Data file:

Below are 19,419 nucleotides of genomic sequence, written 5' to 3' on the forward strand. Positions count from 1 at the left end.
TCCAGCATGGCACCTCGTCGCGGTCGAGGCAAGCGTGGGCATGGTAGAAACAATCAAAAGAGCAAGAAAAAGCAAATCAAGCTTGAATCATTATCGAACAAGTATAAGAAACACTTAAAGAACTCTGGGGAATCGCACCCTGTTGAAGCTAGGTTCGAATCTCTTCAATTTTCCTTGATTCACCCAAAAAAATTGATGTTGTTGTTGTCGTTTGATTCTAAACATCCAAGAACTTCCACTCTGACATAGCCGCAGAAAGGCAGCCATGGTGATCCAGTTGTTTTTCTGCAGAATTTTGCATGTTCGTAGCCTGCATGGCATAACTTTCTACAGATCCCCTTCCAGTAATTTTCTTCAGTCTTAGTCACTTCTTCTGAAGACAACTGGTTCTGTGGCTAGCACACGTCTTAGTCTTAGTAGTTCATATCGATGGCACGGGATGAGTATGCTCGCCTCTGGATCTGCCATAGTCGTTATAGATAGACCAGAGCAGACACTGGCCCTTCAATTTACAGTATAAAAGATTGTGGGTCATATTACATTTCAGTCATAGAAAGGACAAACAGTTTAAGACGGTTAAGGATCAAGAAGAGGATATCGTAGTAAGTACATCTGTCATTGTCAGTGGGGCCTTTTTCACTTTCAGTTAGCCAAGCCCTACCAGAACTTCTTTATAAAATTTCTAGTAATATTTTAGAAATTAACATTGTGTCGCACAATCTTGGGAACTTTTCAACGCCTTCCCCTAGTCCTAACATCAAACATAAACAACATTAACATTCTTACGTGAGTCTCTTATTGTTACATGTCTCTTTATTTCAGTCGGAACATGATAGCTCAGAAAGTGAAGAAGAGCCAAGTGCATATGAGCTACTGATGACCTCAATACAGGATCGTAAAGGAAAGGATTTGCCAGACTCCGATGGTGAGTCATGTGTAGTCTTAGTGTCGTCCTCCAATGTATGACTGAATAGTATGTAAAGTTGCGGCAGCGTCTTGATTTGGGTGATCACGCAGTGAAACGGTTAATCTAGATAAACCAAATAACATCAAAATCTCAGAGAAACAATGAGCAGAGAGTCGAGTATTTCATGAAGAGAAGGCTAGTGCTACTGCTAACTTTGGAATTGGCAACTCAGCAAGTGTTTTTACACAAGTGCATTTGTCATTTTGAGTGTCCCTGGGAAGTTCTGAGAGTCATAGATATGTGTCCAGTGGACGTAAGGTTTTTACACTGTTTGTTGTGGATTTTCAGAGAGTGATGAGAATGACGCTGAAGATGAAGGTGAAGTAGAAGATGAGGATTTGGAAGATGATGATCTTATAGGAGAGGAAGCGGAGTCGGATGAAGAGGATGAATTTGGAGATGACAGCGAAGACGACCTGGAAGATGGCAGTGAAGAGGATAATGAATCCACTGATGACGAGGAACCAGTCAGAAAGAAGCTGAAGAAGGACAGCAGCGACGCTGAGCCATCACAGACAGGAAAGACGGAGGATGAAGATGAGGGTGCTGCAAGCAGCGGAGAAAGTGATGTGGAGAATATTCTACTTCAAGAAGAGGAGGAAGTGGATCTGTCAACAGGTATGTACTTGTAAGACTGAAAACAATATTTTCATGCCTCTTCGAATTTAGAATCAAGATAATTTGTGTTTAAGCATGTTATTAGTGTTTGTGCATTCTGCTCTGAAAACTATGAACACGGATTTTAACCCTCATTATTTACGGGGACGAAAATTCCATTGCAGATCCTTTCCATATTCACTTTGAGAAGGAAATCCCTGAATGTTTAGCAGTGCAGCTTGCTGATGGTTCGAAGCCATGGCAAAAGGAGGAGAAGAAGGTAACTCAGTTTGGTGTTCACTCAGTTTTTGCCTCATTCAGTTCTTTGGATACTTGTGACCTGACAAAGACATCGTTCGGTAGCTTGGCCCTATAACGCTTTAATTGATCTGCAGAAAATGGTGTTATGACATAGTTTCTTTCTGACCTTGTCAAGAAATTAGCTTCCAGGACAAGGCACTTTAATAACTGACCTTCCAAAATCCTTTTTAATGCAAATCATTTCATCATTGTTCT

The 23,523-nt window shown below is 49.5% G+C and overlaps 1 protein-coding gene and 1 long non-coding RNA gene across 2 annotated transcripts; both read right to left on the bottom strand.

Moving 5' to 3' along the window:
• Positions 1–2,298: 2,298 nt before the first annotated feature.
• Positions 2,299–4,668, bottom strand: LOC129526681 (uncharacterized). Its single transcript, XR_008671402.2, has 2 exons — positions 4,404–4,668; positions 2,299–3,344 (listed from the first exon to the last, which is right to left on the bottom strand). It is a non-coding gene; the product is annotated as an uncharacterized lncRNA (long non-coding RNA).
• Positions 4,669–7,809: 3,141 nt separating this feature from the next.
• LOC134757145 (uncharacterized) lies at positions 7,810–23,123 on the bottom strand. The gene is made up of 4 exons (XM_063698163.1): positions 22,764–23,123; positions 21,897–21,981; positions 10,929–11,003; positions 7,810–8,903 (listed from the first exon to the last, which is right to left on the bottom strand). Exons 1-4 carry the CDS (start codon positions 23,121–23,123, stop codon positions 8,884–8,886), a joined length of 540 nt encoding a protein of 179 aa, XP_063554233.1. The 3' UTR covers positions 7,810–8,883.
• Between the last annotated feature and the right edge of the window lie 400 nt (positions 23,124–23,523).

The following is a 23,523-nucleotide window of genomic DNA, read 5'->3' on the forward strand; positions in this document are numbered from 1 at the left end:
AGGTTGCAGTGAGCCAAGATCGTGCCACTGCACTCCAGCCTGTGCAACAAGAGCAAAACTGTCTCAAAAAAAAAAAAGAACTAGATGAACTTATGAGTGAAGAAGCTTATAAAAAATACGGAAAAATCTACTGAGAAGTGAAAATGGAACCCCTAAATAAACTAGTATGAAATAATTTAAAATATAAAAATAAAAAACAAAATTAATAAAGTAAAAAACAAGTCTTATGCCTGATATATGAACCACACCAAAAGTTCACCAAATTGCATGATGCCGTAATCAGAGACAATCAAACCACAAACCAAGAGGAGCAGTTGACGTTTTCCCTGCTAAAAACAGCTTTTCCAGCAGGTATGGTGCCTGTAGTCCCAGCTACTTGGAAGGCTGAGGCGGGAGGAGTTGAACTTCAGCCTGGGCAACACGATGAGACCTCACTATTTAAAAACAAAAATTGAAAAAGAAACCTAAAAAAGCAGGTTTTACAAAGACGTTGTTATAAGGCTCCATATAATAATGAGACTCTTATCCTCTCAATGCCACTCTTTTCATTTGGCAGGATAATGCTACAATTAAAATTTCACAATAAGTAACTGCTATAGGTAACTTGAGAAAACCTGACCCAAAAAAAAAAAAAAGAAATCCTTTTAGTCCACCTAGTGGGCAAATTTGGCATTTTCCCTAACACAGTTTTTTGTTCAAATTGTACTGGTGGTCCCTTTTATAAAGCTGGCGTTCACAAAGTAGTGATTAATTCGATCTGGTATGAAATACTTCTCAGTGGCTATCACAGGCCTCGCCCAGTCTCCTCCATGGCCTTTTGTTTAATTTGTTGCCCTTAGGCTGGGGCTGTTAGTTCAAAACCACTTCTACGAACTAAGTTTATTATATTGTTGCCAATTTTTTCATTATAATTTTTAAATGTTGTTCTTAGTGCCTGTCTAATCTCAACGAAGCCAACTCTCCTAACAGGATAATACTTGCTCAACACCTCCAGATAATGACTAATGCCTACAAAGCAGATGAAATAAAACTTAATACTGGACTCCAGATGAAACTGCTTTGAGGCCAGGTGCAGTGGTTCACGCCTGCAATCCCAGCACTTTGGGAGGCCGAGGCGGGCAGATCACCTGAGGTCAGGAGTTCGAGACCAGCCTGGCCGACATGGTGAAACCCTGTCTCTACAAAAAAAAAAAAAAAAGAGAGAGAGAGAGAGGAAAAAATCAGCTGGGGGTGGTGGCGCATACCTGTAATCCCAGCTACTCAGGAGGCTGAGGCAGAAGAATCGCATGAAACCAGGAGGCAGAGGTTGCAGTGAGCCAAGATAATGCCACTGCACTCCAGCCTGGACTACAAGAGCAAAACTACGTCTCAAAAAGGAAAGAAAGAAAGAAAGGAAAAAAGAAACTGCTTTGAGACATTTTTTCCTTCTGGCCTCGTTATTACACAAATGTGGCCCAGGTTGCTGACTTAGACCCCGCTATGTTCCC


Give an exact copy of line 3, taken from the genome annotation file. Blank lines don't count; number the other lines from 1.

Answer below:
The 23,523-nt window shown below is 49.5% G+C and overlaps 1 protein-coding gene and 1 long non-coding RNA gene across 2 annotated transcripts; both read right to left on the bottom strand.